When Chantelle and Ryan Ball welcomed their baby daughter into the world, their family was complete.
The couple’s son Cody, then four, was thrilled to have a baby sister to help look after. Chantelle and Ryan had the son and daughter they had dreamed of.
Chantelle sailed through her pregnancy and all seemed well. Ella was due for arrival on Christmas Eve, came a week later on New Year’s Eve, and the labour and delivery were textbook.
“Cody was super excited about being a big brother and we were thrilled our family was now complete,” says Chantelle. “Everything was going well and we took Ella home to start our new life as a family of four.”
Ella proved to be a dream baby. She slept brilliantly, going down at 7pm and waking just once during the night. The only slight concern was how long she took to feed, taking in only a few ounces of milk at a time. This was commented on by the health visitor, but it was dismissed as probable reflux and in every way Ella seemed healthy.
Life moved on. Ella remained small but Chantelle herself is petite, so still no alarm bells were triggered.
It was in the November before Ella’s first birthday that things started to go wrong. Ella developed croup and struggled to breathe, so much so that she was hospitalised.
Appearing better, and following treatment with steroids, Ella was sent home. But Chantelle felt on edge, because Ella didn’t seem to be improving and once again began struggling to breathe. An ambulance was called and she was back in hospital. Ella was treated and discharged, but at the same time referred to a consultant for a follow up.
Christmas and Ella’s first birthday came and went and then came the family’s appointment with the consultant.
Chantelle said: “We went along to the appointment at Bristol Children’s Hospital thinking we were wasting their time, because apart from being a small eater and petite, Ella seemed fine. They did lots of tests and then out of nowhere a family liaison person was brought in and we were told she had a heart condition and needed heart surgery ASAP. In seconds we went from thinking all was fine to our world being totally rocked.”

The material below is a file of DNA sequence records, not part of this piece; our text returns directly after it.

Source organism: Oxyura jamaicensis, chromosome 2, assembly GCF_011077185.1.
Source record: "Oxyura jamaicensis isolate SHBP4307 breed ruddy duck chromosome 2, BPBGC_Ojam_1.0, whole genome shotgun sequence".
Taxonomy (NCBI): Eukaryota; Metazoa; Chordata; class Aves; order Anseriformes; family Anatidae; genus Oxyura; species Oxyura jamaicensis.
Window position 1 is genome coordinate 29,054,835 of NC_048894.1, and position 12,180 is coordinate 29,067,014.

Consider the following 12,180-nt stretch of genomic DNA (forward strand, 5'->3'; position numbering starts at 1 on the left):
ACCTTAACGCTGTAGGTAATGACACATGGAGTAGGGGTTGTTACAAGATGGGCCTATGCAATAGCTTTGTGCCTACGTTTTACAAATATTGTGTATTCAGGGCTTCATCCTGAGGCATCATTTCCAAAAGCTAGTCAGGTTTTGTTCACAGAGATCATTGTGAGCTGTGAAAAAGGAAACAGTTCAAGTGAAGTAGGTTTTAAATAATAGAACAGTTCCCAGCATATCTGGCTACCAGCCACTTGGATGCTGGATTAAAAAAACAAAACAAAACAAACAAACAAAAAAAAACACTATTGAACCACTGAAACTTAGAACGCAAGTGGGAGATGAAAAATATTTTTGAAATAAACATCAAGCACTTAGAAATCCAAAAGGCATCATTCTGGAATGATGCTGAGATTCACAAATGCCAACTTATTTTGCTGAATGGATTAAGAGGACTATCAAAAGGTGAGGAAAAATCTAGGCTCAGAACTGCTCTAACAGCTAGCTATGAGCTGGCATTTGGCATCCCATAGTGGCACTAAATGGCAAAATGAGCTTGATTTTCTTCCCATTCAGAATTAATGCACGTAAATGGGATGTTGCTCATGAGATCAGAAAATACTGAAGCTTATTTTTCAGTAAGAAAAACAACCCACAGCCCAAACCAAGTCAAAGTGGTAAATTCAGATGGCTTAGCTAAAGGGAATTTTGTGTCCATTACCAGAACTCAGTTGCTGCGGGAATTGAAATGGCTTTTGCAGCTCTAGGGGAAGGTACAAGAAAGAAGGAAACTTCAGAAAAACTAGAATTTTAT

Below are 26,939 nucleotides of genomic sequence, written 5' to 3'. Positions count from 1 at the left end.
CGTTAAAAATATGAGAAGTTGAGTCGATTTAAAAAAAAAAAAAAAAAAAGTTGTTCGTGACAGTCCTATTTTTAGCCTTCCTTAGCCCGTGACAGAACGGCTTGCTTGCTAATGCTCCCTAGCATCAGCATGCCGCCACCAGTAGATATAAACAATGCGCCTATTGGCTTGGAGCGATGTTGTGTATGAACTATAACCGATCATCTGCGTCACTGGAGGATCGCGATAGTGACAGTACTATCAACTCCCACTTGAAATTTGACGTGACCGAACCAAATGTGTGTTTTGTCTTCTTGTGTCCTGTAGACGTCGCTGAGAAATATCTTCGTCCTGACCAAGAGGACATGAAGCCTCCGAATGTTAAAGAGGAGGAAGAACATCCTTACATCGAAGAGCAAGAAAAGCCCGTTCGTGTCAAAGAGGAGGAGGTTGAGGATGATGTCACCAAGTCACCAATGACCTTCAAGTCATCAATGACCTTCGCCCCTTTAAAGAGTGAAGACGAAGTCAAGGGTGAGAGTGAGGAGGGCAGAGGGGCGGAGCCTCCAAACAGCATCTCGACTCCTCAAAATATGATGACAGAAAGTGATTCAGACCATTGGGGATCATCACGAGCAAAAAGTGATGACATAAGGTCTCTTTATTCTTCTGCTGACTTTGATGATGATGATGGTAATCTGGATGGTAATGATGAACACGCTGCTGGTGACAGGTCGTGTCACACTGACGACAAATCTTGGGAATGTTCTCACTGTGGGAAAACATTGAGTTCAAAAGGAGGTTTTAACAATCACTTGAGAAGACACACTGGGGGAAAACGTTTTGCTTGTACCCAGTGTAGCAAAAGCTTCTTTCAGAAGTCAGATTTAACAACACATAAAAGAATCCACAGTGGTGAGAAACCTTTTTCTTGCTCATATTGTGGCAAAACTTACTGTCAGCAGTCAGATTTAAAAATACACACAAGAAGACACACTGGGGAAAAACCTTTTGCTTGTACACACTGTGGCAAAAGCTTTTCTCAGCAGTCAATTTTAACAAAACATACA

Ella had been diagnosed with subaortic stenosis, where the flow of blood from the heart’s pumping chamber is restricted due to excess tissue.
Ella’s first open heart surgery to remove the tissue took place in the summer. It was a five hour operation and she was just 18 months old.
Throughout the next year Ella thrived, but in the summer – following a minor bump to her head – Ella suffered convulsions. It transpired the heart tissue had regrown, which may have caused the convulsions. Ella had to face a second lot of heart surgery.
Now aged eight, Ella has been through open heart surgery four times. When she was five she had a seven hour operation during which a pacemaker fitted. She’s since need a fourth round to replace the pacemaker and to fit a donor valve into her heart.
“It’s devastating whenever she has surgery and we know she’s not seen the last of it. In the future Ella will at least need the pacemaker changed and the donor valve replaced, because it won’t grow with her. She also has a hole in the heart, which may need treating, so we just don’t know what the future holds.”
Ella is a bright, lively resilient girl who takes all the treatment in her stride. But even she finds she misses out. On one occasion when she wasn’t allowed to go swimming due to treatment, she asked, ‘Mummy why is the world so unfair?’ It broke Chantelle’s heart. After she has had a period in hospital, she will wake in the night saying she has dreamt she is still there.
“She’s a wonderful little girl but she hasn’t had the childhood we wanted for her, so we do as much as we can to make things special and wonderful for her and Cody.”
Chantelle says Heart Heroes have been a big support to the family.
“It is a very lonely, isolating place, seeing your child on a drip and hooked up to all these machines. You wonder ‘Why me? Why my child?’ so when we came across Heart Heroes it really helped to be able to share and have support from people who knew and understood what we were going through.
“Heart Heroes really go above and beyond and they listen to the families about what we need.”
If you have been touched by Ella’s story, why not get in touch with Heart Heroes and find out how you can help us to help more families like hers.
At Heart Heroes we support children living with congenital heart conditions and their families, in Gloucestershire, Worcestershire, Bristol, Wales and across the South West.